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Growing Popularity: Chinese vendor strategies to increase their presence in the Indian market

March 14, 2016
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Several Chinese vendors have emerged in India’s low-range and mid-range smartphone markets, and they are quickly gaining popularity among the growing user base. While these vendors have not attained a significant position in the market yet, the affordability of their handsets and the variety of features they offer has put the spotlight on them. They include Xiaomi, a company that has been dominating the Chinese smartphone market over the past year; OnePlus, whose product range is being compared to the likes of Apple; Oppo, China’s fourth most popular brand; and Gionee, which has been gaining industry attention due to its heavy advertising. With their unique marketing strategies and success in the Chinese smartphone market, industry analysts are keeping a close watch on these vendors’ moves.

The Indian smartphone market is often compared to its Chinese counterpart owing to the growing demand for low-cost quality smartphones as alternatives to brands that have been dominating the industry over the past five years. As a result, the importance of these brands has been increasing in the Indian smartphone landscape as the ecosystem for 3G and 4G services is developing rapidly and being made available by several operators across the country.

tele.net takes stock of these four Chinese vendors and their plans in the Indian market for the coming years… 


After entering the Indian smartphone industry in June 2014, Xiaomi has been changing its marketing strategies over time. Globally, it is considered the fifth largest smartphone vendor, with its global shipments amounting to 70.8 million for the year ended December 2015, according to recent data released by the International Data Corporation. The company displayed a strong year-on-year growth of about 22.8 per cent in its global shipments over the past year. In India, Xiaomi is still in its early days and has not yet attained a market position among the top five vendors. However, during its tenure of about two years, it has gone from the popular “flash sales”, which featured only a limited number of phones, to domestically manufacturing handsets in the country.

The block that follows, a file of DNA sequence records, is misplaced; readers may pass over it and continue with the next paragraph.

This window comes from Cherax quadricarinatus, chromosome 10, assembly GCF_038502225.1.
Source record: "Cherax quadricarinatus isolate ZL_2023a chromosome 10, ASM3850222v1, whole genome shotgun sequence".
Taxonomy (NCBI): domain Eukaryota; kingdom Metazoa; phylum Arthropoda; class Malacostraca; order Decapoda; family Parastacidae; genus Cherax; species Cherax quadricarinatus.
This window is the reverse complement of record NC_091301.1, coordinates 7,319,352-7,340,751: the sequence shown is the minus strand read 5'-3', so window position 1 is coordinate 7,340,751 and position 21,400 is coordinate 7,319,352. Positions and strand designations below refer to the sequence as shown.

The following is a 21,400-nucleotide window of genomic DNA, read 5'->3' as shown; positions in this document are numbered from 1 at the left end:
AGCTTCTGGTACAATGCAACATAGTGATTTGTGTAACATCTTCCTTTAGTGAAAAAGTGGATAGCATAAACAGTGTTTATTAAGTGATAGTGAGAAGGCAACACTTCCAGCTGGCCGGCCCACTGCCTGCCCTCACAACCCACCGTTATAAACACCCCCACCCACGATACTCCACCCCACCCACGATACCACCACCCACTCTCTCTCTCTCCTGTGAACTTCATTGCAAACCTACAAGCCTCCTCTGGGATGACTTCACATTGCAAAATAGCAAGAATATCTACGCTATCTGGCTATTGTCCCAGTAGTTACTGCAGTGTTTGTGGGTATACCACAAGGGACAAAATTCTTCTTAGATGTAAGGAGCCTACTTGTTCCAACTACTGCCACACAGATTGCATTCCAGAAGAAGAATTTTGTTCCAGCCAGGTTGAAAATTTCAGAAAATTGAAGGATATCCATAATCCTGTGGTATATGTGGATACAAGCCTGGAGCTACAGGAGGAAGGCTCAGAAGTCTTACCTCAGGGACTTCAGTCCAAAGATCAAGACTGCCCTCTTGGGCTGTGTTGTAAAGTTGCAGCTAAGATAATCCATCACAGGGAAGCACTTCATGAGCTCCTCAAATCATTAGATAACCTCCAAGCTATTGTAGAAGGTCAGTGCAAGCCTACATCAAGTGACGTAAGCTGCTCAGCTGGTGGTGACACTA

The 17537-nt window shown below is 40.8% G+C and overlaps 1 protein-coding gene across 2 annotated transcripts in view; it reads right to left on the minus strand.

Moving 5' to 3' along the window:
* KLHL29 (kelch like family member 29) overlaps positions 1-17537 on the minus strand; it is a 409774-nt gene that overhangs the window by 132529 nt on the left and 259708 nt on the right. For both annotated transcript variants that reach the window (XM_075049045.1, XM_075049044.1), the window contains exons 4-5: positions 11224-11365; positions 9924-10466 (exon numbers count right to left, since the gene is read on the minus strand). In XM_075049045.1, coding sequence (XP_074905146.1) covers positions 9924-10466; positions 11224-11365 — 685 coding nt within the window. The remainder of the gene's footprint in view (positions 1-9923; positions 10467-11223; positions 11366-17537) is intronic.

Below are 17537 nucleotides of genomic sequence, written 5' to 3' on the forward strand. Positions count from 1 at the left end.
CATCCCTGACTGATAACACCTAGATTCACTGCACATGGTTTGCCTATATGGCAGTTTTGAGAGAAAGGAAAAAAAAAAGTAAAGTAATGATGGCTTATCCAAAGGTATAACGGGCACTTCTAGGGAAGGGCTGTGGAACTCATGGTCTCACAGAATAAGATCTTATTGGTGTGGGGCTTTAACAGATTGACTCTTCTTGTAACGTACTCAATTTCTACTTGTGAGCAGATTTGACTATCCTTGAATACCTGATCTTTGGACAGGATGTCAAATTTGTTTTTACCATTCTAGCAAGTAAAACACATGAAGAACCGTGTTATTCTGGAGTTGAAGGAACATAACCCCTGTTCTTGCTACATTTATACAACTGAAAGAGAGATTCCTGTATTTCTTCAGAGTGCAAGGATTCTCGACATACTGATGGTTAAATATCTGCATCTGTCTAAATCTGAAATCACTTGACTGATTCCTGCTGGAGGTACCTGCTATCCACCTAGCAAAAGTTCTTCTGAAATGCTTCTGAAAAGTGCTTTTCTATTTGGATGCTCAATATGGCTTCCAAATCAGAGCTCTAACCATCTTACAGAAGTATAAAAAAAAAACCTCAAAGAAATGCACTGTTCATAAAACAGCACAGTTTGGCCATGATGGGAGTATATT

Xiaomi’s operating system is based on Google’s Android and its handsets are known to offer high-end feature phones at competitive prices. Its successful flash sales during the latter half of 2014 led it to focus more on a strong online presence. Its Mi Store application, which allows customers to browse and buy Xiaomi devices, recorded over 1 million downloads in the first three months of its launch in July 2015. Even then, about 90 per cent of its products were sold through online retail partners like Flipkart, Amazon and Snapdeal.

Thereafter, Xiaomi began establishing a pan-Indian offline presence. It tied up with Reddington for sales through local unorganised retailers and organised retailers like The Mobile Store and Airtel, and conducted pilots for its offline distribution model in Kolkata, Bengaluru, Hyderabad and Chennai in August 2015. The company is targeting its offline sales to make up around 25-33 per cent of its total sales in 2016.